The second in-person BookUp Conference was held on 9 June at the International Convention Centre in Sydney. Hosted by Michaela Kalowski, over 180 people engaged both in-person and via a live stream, as the industry discussed ‘What Next for Australian Publishing’.
The sessions on the day ranged from presentations on hot-button issues for the industry, through to panel discussions, and interviews with ABIA lifetime achievement award winners.
- Delivering Diversity and Inclusion Initiatives
- Opening and Reaching New Markets
- Interviews with Libby Hathorn AM, Pixie O’Harris award winner, and Sandy Grant, Lloyd O’Neil award winner
- Ask Me Anything: Publishing Leaders
- What Could Greener Publishing Look Like?
- Who’s Next in Publishing: Rising Stars panel discussion
Diversity and inclusion
Indigenous Literacy Foundation CEO Ben Bowen opened the day exploring the evolution of Indigenous language and storytelling. He stressed the importance of books in supporting and strengthening inclusivity around First Nations languages, and ultimately nurturing a love of reading across the country.
This was followed by author, journalist and media personality Antoinette Lattouf who steered a thought-provoking session on diversity and inclusion.
Melbourne University researchers provided an overview of the Australian publishing industry workforce survey on Diversity and Inclusion, before Antoinette explored the parallels with the Media Diversity Australia research 'Who Gets to Tell Australian Stories?'. Antoinette delved into the importance of representation, and explained why 85% of diversity and inclusion initiatives fail, before outlining how to hurdle these barriers.
Antoinette also spoke with Carrie Bloxson, Vice President – Chief Diversity Officer of Hachette Book Group, who provided insights into their public accountability in this space, and the programs they are implementing to ensure a more diverse and inclusive workforce.
While acknowledging that these programs and initiatives are a long term commitment, the relevancy to the bottom line was highlighted, while key to their success was ensuring changes are consistent, systemic and accountable.
Imagining a greener future for publishing
'What if you could 3D print books - as thin and as flexible as you like, in any language, with text and raised illustrations? The tech, micro-factories & recycled materials exist for this to be done.'
These words from Professor Veena Sahajwalla, Director of the Centre for Sustainable Materials Research at UNSW, invited attendees to think beyond paper in publishing. Veena urged us to think of materials and sustainability in new ways – not only Reduce, Reuse, Recycle, but Reform, as she spoke on the advancements made in reforming ‘waste’ materials.
Joined by Kathy Bail, CEO of UNSW Press, a variety of green initiatives were discussed along with how these could be relevant to Australian publishing. As chair of the APA’s Sustainability Working Group, Kathy also explained the work of the group and spoke of the Greener Publishing Guide which supports the industry in rethinking their environmental impact across all operational areas.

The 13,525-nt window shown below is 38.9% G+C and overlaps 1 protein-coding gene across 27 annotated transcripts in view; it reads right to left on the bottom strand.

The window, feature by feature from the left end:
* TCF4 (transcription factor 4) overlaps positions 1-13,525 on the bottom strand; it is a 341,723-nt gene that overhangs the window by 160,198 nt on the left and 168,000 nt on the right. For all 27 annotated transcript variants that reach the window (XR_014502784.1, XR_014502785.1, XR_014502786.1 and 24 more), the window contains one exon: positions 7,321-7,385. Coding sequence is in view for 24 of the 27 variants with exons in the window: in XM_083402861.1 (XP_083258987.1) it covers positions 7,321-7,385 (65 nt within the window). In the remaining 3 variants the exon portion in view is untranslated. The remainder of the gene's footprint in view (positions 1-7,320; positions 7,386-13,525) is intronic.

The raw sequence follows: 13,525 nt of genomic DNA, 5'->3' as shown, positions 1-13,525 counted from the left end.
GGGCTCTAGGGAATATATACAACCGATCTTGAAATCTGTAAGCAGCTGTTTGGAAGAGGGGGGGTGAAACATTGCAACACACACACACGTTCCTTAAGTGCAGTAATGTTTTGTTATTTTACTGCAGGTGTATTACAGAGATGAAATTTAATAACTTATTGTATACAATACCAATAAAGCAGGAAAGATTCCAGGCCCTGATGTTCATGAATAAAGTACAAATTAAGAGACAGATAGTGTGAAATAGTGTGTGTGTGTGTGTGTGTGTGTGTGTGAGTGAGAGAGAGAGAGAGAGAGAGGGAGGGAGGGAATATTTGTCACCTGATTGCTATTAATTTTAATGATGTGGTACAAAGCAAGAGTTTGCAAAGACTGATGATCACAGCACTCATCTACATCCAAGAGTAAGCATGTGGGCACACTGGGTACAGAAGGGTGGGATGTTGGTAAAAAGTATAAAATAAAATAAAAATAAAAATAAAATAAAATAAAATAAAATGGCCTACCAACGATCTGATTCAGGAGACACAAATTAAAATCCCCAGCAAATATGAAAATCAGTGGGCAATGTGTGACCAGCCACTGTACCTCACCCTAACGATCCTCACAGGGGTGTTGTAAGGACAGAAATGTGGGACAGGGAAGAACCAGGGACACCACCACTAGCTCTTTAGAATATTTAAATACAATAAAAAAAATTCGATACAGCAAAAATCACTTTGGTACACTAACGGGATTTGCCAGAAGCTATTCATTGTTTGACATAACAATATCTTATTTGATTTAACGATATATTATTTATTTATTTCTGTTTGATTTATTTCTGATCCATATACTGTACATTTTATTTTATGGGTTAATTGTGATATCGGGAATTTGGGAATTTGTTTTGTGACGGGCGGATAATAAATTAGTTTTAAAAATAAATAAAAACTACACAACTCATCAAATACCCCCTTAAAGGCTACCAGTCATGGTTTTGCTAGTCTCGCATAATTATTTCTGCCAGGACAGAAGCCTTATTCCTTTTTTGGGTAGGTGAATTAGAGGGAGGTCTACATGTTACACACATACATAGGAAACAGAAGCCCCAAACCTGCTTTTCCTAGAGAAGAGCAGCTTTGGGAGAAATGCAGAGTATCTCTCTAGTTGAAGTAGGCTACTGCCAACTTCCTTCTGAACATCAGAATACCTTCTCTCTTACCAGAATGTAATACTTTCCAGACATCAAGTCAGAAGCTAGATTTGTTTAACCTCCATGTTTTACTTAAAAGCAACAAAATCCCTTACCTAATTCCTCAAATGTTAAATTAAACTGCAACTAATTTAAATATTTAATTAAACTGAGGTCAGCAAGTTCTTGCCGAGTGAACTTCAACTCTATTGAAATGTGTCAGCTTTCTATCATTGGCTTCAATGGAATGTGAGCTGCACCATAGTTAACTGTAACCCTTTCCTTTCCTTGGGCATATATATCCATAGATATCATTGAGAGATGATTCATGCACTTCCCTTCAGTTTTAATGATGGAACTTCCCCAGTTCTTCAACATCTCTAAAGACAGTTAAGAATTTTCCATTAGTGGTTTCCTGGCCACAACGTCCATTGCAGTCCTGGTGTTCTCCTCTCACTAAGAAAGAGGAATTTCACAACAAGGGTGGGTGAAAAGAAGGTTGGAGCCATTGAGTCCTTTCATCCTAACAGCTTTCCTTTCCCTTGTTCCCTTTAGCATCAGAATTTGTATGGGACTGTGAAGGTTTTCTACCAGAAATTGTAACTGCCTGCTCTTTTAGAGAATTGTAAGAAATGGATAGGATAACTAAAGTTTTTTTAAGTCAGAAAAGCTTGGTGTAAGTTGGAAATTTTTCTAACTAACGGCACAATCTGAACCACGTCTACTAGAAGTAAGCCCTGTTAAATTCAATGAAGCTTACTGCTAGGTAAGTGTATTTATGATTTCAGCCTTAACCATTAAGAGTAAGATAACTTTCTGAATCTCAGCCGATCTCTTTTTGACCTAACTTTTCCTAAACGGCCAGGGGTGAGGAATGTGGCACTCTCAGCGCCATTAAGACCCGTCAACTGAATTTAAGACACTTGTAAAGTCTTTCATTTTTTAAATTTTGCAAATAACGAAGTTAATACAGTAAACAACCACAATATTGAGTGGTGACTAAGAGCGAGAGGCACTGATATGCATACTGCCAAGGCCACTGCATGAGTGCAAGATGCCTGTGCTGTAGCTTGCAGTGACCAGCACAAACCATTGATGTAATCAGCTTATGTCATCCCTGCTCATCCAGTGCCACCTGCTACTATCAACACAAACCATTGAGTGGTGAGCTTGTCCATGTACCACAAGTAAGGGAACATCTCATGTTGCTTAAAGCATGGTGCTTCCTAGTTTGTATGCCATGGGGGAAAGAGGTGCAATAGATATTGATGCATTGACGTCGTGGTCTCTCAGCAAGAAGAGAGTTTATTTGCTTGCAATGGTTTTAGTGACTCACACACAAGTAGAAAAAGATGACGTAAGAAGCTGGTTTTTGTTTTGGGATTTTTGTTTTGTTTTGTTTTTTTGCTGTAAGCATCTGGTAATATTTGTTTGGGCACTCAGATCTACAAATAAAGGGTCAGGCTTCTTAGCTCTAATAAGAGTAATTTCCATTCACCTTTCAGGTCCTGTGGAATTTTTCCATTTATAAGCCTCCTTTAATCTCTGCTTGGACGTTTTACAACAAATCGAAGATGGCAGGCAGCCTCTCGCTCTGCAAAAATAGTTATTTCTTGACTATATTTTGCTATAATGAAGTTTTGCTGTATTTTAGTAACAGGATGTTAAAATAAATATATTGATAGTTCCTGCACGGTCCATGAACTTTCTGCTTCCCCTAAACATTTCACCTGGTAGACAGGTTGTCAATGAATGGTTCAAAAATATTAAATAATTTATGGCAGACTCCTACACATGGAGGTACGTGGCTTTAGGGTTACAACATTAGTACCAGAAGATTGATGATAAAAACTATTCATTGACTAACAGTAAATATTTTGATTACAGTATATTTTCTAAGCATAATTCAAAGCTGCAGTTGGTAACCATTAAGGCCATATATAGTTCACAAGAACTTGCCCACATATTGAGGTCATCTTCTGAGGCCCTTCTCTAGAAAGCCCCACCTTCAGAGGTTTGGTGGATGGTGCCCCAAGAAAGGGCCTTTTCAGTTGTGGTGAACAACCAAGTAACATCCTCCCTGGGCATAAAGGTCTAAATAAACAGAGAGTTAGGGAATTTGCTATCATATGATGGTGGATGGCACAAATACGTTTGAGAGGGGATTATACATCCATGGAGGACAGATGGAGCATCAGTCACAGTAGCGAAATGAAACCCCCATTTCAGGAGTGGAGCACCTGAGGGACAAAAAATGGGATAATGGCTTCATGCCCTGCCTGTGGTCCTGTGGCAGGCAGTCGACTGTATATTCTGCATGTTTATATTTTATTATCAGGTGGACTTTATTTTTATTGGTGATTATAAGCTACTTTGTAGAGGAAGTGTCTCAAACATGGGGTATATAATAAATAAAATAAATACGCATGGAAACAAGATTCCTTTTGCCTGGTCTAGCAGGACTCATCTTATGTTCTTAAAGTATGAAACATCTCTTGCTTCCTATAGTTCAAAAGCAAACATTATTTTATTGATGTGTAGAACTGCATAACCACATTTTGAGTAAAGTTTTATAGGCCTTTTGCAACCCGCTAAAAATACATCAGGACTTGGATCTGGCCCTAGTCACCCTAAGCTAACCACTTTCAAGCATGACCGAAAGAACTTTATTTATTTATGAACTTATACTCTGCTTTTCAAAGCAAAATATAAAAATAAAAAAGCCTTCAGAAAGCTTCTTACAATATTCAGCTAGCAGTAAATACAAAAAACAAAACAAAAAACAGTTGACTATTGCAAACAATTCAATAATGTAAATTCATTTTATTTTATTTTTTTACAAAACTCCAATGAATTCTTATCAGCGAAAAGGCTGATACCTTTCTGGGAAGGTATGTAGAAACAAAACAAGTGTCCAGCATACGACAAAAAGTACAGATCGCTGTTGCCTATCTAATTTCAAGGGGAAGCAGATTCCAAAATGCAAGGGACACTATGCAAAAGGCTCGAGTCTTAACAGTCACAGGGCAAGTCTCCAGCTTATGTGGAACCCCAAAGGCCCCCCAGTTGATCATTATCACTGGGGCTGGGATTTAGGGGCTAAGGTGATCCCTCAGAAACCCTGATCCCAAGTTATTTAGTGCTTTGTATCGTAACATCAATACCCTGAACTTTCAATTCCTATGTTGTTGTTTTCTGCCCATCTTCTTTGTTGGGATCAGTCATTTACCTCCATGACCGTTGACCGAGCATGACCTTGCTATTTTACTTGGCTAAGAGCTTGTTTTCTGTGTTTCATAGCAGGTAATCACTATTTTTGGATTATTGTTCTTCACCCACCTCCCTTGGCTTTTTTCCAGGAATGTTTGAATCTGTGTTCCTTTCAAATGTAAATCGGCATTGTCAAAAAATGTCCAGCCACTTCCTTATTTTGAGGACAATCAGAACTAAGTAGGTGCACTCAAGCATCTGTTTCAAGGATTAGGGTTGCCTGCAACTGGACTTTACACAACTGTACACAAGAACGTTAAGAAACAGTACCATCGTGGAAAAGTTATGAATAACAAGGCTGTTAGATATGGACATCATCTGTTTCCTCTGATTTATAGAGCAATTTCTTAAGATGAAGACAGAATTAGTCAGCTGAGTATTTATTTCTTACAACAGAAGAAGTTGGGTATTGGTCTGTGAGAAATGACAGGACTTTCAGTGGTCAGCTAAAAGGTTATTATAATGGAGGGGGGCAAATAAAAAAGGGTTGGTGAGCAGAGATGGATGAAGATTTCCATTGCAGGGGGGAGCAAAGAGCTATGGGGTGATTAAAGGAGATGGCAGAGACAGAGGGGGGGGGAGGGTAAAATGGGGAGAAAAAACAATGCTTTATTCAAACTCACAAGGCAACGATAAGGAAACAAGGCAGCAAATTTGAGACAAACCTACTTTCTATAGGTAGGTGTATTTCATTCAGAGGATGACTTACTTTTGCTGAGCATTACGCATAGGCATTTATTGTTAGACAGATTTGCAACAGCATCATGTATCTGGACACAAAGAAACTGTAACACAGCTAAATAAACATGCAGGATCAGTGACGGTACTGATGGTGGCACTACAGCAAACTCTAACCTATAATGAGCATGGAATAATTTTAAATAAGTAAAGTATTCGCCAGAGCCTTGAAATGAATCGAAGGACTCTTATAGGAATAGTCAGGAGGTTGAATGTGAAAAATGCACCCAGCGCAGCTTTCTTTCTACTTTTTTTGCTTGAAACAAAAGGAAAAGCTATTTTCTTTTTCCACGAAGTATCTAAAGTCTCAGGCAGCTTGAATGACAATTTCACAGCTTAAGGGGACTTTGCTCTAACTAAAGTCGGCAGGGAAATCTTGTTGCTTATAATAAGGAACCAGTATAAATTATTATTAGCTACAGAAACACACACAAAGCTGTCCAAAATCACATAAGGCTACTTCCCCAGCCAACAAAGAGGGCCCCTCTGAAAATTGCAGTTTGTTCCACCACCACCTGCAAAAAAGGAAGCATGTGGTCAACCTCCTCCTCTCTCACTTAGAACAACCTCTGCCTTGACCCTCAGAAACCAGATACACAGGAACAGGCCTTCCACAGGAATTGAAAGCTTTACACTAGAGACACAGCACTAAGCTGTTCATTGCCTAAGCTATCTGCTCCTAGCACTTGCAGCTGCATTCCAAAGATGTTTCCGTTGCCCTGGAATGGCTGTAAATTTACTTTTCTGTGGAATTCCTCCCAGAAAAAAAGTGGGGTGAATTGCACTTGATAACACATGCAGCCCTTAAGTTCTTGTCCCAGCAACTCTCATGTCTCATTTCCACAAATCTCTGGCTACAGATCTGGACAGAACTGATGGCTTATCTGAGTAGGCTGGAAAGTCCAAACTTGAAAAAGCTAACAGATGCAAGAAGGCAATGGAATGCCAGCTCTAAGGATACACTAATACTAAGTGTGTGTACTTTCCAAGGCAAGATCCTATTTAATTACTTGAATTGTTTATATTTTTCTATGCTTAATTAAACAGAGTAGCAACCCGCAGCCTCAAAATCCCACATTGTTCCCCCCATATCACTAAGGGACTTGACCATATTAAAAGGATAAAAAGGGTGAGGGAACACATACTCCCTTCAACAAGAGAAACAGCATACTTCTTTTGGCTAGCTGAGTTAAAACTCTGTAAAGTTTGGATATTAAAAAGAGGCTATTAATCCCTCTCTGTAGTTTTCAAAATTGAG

Industry nightmares and fresh thinking
Bravely answering the curly questions in Ask Me Anything were a panel of Mark O’Neil (Cambridge), Clair Hallifax (Walker Books), Martin Hughes (Affirm Press) and Jim Demetriou (HarperCollins). We gained insight into their industry related nightmares when they responded to ‘what keeps you up at night’, and were also privy to the considerations around hot topics as burnout and stress, hybrid working, workplace culture and inevitable price increases.
The panel session on Opening and Reaching New Markets explored understanding audiences and reader-centric engagement, tackling preconceived notions about markets, and ensuring publishers are curators rather than gatekeepers.
Interviews with the Pixie O’Harris and Lloyd O’Neil Award winners, author Libby Hathorn AM and Hardie Grant CEO Sandy Grant respectively, offered fascinating perspectives from their lifetime in books, with Sandy posing a question for the future around how we deepen Australian publishing culture to become a fully fledged publishing centre on the world stage.
The day was rounded out with three of the ABIA Rising Star nominees exploring topics as diverse as author care and metadata, as well as career challenges around burnout, salaries and staff retention.
The conference provided many opportunities to reevaluate current practices, not only in a post-COVID era, but to shape the future of the industry.
In summing up the day James Kellow, President of the Australian Publishers Association, spoke of the importance of coming together at events like BookUp to discuss meaningful industry change, but the value coming from taking these ideas away and sharing them:
‘I don’t believe we’ll get better as an industry if we don’t come together to discuss and debate issues… so today was really important. I’ve enjoyed the great diversity of thoughts and perspectives and experiences. But if there’s any value from today’s discussions, that value is amplified if each of us takes one thought or idea back to our offices and work life, and begins a conversation about how we might do things differently.’
In-person or online attendees of BookUp can now replay a recording from the day at www.publishers.asn.au/WatchBookUp2022, while those who missed out can purchase access to the recording here.
BookUp is made possible thanks to the continued support of the Copyright Agency's Cultural Fund.